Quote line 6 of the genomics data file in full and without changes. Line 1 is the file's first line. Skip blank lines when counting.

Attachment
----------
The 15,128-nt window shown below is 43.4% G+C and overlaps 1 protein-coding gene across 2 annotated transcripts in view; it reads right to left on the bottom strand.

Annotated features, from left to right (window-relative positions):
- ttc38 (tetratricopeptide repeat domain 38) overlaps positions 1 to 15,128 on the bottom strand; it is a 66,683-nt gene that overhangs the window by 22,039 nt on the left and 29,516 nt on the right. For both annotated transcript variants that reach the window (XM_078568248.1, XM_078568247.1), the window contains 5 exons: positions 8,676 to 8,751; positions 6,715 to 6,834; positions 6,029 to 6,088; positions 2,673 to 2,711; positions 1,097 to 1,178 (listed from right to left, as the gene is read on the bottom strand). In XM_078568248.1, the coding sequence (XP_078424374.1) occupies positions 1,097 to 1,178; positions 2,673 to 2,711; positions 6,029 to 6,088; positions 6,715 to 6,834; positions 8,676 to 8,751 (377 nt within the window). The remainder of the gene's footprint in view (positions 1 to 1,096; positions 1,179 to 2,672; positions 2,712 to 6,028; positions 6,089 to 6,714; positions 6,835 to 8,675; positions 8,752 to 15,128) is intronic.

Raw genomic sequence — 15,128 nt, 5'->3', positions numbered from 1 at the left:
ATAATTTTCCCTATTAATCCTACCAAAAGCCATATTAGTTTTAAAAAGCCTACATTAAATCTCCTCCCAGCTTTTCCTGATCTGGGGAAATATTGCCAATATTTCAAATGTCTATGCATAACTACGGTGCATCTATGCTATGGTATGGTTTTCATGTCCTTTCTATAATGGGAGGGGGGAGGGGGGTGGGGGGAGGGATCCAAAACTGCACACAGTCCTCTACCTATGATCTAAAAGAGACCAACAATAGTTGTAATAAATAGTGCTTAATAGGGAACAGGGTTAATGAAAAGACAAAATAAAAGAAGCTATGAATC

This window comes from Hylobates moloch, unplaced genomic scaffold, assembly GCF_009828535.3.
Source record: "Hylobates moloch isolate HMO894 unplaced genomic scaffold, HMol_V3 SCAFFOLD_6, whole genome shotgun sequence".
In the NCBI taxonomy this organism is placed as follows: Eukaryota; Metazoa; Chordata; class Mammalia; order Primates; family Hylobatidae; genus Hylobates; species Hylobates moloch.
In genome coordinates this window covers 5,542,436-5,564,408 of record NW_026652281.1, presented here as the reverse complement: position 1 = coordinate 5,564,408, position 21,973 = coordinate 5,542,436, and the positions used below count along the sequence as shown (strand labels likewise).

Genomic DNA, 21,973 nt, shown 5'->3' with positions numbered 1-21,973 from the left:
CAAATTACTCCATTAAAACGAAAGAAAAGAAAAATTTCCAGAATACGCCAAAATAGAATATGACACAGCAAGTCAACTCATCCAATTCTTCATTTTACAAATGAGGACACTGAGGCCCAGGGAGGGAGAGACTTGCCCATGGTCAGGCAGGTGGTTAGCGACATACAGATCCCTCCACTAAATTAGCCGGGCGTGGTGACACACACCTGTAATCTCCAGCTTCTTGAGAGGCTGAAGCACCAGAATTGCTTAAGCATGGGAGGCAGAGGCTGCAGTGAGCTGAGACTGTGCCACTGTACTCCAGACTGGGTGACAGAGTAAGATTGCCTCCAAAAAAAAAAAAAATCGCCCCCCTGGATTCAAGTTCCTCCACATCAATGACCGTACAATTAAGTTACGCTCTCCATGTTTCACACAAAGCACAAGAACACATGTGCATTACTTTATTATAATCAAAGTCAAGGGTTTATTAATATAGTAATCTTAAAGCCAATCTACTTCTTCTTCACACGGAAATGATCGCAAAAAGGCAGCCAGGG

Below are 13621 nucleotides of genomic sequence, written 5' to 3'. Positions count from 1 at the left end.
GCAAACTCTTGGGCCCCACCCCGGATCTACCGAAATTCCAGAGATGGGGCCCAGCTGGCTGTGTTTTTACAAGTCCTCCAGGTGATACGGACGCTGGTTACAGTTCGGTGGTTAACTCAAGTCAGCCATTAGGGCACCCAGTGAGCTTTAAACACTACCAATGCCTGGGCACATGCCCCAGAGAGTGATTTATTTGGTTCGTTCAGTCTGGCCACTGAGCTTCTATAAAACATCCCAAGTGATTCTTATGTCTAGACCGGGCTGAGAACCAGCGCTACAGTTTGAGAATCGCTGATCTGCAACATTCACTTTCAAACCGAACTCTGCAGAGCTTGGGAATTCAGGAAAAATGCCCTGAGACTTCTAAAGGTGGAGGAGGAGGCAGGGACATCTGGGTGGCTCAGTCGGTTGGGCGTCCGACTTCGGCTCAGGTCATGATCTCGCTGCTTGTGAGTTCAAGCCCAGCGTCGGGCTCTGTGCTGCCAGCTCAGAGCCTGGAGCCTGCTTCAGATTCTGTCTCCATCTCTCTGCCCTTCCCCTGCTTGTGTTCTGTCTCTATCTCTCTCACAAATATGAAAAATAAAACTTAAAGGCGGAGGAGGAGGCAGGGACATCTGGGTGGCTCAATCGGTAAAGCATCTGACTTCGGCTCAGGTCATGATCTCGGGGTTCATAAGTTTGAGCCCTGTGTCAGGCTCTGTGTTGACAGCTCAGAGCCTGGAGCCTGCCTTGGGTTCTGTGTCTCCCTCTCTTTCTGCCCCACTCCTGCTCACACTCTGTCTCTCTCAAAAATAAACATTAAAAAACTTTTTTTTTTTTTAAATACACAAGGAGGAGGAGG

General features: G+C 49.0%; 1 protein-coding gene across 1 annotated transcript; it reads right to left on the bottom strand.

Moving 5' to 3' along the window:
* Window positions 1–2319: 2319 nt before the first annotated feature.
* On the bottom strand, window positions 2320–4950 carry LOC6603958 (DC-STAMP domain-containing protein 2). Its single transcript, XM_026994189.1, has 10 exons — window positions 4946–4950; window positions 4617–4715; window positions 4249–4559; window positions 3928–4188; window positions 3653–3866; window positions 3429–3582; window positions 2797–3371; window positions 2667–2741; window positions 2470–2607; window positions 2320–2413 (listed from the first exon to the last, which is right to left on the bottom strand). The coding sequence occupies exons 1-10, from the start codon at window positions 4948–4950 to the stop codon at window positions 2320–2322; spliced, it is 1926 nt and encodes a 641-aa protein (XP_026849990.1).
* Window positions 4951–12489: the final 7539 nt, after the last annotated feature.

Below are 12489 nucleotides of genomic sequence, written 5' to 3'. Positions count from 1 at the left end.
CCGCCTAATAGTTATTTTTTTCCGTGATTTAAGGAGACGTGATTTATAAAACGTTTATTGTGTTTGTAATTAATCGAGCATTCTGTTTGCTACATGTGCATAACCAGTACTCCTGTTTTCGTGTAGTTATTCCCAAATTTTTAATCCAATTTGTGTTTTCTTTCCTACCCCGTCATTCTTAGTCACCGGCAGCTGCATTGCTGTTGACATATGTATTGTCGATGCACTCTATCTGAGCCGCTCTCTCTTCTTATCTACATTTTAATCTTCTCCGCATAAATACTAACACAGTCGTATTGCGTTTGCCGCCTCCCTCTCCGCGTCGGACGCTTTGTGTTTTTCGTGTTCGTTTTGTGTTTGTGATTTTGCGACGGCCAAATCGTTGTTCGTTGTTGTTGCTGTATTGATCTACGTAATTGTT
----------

This window comes from Hylobates moloch, unplaced genomic scaffold, assembly GCF_009828535.3.